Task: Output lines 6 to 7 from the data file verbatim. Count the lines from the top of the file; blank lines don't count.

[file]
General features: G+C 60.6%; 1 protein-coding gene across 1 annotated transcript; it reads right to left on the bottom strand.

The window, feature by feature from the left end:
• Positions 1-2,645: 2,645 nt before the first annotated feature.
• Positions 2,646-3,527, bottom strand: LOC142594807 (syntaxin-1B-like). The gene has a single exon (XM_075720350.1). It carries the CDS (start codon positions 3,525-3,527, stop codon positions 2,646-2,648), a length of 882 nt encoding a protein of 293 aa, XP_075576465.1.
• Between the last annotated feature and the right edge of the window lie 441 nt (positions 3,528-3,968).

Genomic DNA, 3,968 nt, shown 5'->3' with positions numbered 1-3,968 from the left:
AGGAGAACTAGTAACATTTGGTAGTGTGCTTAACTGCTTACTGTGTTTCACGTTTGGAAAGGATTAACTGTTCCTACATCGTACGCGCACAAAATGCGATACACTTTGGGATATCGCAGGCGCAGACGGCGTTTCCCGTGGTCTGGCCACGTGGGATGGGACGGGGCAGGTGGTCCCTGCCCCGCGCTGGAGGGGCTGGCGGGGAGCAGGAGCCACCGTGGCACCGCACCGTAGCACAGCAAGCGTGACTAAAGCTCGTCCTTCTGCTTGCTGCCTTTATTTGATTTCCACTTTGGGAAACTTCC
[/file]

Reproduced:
Genomic DNA, 3,968 nt, shown 5'->3' with positions numbered 1-3,968 from the left:
AGGAGAACTAGTAACATTTGGTAGTGTGCTTAACTGCTTACTGTGTTTCACGTTTGGAAAGGATTAACTGTTCCTACATCGTACGCGCACAAAATGCGATACACTTTGGGATATCGCAGGCGCAGACGGCGTTTCCCGTGGTCTGGCCACGTGGGATGGGACGGGGCAGGTGGTCCCTGCCCCGCGCTGGAGGGGCTGGCGGGGAGCAGGAGCCACCGTGGCACCGCACCGTAGCACAGCAAGCGTGACTAAAGCTCGTCCTTCTGCTTGCTGCCTTTATTTGATTTCCACTTTGGGAAACTTCC